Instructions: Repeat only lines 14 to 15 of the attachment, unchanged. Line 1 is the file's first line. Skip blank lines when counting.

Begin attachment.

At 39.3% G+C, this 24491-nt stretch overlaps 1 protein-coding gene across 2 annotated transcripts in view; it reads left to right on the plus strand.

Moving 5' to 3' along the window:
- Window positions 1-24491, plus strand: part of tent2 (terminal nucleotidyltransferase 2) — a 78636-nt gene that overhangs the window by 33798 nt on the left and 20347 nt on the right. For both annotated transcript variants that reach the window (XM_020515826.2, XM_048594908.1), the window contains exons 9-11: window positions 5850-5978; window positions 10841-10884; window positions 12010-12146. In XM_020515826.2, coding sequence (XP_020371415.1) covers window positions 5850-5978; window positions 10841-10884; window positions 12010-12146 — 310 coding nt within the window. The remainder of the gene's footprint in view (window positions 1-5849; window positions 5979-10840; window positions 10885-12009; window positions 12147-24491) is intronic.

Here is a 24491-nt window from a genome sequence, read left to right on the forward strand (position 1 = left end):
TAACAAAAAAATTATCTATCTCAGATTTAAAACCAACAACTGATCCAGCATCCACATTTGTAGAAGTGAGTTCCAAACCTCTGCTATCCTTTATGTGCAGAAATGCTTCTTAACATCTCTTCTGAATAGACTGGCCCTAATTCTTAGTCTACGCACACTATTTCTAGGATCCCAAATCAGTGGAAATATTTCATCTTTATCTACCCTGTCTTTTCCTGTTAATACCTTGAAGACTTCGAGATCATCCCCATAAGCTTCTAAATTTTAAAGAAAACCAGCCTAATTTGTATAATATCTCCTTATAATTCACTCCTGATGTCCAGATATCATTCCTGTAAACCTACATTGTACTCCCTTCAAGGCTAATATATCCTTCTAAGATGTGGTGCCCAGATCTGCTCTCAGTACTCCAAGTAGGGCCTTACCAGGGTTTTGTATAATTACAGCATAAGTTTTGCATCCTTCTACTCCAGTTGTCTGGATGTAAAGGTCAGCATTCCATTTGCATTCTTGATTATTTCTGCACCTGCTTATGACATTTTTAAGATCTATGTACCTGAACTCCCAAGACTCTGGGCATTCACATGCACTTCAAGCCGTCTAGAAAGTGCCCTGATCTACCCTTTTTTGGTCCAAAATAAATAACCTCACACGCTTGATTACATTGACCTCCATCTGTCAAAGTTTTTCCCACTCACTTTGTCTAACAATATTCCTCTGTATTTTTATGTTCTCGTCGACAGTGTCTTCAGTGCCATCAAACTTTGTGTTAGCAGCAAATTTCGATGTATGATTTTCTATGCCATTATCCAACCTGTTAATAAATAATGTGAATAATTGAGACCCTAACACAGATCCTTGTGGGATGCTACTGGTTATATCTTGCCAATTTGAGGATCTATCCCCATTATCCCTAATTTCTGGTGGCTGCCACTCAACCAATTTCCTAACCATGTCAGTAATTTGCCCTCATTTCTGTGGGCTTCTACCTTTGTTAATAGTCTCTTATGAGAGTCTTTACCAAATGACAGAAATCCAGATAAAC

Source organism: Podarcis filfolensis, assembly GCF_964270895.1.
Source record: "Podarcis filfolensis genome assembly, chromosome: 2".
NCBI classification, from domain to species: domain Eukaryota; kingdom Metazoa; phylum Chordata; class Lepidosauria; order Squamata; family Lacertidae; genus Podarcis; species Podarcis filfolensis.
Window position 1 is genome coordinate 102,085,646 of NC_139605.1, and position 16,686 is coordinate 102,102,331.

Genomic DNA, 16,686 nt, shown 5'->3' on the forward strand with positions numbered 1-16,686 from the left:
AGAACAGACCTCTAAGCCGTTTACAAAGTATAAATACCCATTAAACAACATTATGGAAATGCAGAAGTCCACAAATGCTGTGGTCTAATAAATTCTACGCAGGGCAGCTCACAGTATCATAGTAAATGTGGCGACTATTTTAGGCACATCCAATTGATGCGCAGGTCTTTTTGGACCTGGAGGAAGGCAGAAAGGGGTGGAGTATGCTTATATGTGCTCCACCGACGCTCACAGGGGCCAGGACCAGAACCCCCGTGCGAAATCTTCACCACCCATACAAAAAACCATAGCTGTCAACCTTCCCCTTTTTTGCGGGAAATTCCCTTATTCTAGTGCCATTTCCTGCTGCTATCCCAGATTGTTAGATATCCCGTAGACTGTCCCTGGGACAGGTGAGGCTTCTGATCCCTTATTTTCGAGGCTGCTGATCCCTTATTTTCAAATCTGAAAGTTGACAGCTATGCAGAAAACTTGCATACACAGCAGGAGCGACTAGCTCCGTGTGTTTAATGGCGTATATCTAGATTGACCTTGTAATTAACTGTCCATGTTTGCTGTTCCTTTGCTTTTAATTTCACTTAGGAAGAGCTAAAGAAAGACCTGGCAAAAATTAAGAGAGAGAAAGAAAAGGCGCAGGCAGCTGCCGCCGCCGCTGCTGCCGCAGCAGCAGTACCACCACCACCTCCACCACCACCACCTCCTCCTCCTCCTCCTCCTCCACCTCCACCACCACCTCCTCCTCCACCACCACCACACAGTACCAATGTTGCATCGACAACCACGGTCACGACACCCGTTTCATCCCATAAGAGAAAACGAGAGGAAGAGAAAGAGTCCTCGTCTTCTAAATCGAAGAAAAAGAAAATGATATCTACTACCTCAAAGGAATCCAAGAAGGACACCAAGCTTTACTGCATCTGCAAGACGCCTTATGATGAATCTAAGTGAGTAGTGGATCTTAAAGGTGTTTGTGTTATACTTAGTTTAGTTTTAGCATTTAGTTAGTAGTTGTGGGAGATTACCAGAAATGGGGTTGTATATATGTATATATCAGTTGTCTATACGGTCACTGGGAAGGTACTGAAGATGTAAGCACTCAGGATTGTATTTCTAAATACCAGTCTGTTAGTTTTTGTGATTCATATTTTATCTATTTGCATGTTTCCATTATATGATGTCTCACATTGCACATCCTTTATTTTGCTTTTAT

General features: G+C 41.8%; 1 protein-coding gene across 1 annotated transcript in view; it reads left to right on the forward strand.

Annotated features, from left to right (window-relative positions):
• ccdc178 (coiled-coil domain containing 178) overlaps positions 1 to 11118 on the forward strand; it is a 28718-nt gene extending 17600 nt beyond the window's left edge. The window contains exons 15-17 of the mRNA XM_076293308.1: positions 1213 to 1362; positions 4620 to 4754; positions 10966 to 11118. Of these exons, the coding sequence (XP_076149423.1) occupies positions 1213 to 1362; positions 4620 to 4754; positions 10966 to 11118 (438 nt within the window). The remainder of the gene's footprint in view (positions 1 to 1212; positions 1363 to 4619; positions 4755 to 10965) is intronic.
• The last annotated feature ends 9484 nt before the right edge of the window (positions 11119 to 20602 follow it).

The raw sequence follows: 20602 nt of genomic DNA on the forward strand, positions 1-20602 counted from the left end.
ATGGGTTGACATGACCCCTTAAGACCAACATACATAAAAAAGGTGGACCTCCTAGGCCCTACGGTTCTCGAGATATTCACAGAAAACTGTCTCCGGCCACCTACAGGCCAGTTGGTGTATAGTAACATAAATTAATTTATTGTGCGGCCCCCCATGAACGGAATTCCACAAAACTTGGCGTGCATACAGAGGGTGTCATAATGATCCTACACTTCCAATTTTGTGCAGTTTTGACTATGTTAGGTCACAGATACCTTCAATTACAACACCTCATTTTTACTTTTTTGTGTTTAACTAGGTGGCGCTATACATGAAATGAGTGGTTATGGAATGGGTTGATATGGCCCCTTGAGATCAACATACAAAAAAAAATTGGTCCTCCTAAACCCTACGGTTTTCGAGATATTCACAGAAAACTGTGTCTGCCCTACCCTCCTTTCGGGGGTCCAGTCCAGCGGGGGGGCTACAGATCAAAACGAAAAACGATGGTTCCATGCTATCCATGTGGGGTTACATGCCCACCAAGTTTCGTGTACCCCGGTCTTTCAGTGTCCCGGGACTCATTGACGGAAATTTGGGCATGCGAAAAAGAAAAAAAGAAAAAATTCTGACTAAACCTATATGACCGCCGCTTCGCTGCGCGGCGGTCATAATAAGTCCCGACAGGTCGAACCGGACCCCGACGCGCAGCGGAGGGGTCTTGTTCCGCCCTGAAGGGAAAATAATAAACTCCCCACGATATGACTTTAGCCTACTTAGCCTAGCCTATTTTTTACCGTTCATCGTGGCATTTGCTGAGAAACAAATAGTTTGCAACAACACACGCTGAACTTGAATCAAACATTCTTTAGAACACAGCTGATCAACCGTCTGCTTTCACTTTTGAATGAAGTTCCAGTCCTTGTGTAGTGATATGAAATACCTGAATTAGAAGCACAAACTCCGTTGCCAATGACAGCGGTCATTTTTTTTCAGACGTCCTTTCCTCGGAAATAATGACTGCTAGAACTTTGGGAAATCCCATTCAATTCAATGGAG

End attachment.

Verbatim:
• ccdc178 (coiled-coil domain containing 178) overlaps positions 1 to 11118 on the forward strand; it is a 28718-nt gene extending 17600 nt beyond the window's left edge. The window contains exons 15-17 of the mRNA XM_076293308.1: positions 1213 to 1362; positions 4620 to 4754; positions 10966 to 11118. Of these exons, the coding sequence (XP_076149423.1) occupies positions 1213 to 1362; positions 4620 to 4754; positions 10966 to 11118 (438 nt within the window). The remainder of the gene's footprint in view (positions 1 to 1212; positions 1363 to 4619; positions 4755 to 10965) is intronic.
• The last annotated feature ends 9484 nt before the right edge of the window (positions 11119 to 20602 follow it).